Anger and sorrow flooded Wanzhi Qu’s life two years ago after his son’s killing. The feelings haven’t gone away, and he doubts they ever will. But he thinks maybe an apology from one of the men convicted of the murder would help.
In a downtown Los Angeles courtroom Monday, he got the chance to ask for one.
Qu rubbed his eyes, which had dark bags beneath them, before demanding a show of remorse from Javier Bolden, who was sentenced Monday to two consecutive life terms in prison without the possibility of parole for his role in the 2012 killing of Qu’s son, Ming, and another USC graduate student, Ying Wu.
“All we [can] do is … barely survive,” Qu said in his native Mandarin, which was translated for the court.
He described Bolden as “human trash” and a “vile monster” for his role in the killing of the 23-year-old graduate engineering students, who were shot while parked in a car near campus. The April 11, 2012, slayings made headlines around the world and prompted the university to increase its security.
A jury convicted Bolden of first-degree murder last month, and also of attempted murder and assault with a firearm in a separate shooting involving two victims outside a banquet hall in South L.A. a couple of months before the USC shooting.
Before sentencing Bolden, Superior Court Judge Stephen A. Marcus called the case one of the saddest he had ever presided over, saying he thought Bolden’s actions were “shameful.”
“This crime has stained the reputation of Los Angeles,” Marcus said, adding that he had been especially troubled by Bolden’s “cavalier attitude” during court proceedings.
The judge said he saw Bolden, 22, smile when Qu addressed the court about his loss.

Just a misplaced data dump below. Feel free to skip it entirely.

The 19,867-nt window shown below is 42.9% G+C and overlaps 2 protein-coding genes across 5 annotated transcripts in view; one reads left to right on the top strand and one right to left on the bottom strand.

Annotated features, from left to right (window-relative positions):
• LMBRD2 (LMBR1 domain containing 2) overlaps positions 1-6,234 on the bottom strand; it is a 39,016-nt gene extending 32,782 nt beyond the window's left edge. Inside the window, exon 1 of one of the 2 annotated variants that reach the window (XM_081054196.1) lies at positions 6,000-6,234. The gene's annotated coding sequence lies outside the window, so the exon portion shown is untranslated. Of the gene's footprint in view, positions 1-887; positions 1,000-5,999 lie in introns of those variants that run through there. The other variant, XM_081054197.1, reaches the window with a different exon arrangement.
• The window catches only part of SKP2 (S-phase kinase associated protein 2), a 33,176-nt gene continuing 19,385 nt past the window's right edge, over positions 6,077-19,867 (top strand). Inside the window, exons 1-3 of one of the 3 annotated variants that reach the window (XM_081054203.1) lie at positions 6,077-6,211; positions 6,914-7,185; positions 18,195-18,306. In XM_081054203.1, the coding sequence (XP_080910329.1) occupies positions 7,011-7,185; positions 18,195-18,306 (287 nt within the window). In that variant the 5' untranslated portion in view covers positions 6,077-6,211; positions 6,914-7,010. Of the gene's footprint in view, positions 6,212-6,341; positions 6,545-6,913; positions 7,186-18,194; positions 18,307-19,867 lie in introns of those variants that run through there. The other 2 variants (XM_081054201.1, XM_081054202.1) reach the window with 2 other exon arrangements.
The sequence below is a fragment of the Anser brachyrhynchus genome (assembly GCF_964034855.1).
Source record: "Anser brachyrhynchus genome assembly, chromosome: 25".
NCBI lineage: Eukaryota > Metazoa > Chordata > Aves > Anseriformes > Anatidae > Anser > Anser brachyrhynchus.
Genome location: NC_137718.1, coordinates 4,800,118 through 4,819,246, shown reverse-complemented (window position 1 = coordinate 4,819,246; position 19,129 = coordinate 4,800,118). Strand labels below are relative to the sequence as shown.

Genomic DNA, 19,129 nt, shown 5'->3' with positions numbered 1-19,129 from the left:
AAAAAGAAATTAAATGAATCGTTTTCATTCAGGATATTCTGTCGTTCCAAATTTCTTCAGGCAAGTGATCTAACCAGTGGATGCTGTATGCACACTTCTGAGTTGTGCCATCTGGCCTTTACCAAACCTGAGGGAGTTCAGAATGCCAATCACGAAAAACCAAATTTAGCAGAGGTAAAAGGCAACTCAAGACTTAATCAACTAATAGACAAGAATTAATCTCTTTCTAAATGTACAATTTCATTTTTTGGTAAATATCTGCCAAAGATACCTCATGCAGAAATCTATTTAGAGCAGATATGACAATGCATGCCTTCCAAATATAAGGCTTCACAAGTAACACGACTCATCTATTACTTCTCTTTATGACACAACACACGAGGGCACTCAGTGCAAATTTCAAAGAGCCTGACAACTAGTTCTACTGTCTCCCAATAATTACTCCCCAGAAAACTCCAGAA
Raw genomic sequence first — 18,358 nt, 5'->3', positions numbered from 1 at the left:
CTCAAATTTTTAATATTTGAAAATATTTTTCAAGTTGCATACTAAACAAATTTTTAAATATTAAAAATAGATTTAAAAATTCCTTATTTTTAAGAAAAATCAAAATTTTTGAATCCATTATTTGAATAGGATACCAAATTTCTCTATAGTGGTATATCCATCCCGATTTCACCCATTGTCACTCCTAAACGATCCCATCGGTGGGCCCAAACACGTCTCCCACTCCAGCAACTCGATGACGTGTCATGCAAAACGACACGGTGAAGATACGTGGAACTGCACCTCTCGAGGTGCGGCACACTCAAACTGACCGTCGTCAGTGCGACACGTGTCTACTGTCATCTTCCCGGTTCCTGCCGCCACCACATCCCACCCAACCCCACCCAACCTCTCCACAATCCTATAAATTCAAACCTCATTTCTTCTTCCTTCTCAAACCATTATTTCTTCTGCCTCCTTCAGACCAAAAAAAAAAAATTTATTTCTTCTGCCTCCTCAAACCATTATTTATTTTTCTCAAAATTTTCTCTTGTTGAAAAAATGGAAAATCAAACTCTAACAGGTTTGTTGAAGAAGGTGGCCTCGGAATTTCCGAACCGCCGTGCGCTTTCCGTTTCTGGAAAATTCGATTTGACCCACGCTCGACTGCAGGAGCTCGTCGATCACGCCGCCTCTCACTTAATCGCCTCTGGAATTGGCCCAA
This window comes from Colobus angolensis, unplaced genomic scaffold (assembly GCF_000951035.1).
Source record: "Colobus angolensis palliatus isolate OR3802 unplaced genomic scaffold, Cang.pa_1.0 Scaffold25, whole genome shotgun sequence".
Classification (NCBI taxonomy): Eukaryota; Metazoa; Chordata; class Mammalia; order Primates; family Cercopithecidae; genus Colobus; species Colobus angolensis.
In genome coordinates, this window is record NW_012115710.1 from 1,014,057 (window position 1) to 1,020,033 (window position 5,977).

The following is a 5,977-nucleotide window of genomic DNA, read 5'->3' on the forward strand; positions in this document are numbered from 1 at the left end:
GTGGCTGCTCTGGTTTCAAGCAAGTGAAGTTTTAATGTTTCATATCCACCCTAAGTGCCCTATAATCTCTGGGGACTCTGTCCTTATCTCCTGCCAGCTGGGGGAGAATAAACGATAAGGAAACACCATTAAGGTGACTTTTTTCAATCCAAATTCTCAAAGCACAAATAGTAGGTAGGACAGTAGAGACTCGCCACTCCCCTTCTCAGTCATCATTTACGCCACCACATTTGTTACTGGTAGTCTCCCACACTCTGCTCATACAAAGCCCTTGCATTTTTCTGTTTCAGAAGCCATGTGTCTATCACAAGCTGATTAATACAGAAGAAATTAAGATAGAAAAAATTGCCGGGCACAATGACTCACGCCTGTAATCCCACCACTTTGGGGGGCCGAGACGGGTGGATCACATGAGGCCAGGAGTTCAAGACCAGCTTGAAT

“You should be hanging your head in shame,” Marcus told Bolden. “You have nothing to smile about.”
During much of the hearing, Bolden’s mother kept her head buried in her palms. But when the victim’s father said that his son and Wu were in heaven now, she nodded emphatically. Later in the proceeding, the judge said he hoped the victims were in heaven.
The two shootings marked an escalation in Bolden’s previous pattern of violence, which is laid out in a probation report.
In 2011, he was convicted of misdemeanor animal cruelty and of threatening a school official, which earned him three years of probation and 21 days in jail.
In the threatening case, the report said, a female school security guard asked Bolden not to stand on a sidewalk near the school — a spot where numerous fights had broken out in the past. Bolden, who wasn’t a student at the school, left for five minutes but then returned and walked toward a campus entrance. When he noticed the security guard following him, the report said, he turned around, clenched his fists and threatened her.
“We can do this,” he said.
After his arrest in connection with the USC shooting, Bolden told investigators he and a friend had approached the students’ vehicle hoping to “get some cash.” During the trial, a prosecutor showed the jury a video of Bolden bragging about the shooting to his cellmate in jail, who was an undercover police informant.
As a bailiff escorted Bolden out of the courthouse in handcuffs Monday, Marcus offered one last admonition: “Think about what I said, Mr. Bolden.”
Bolden made no expression and kept walking. Then, just as he exited, he turned around and blew his mother a kiss.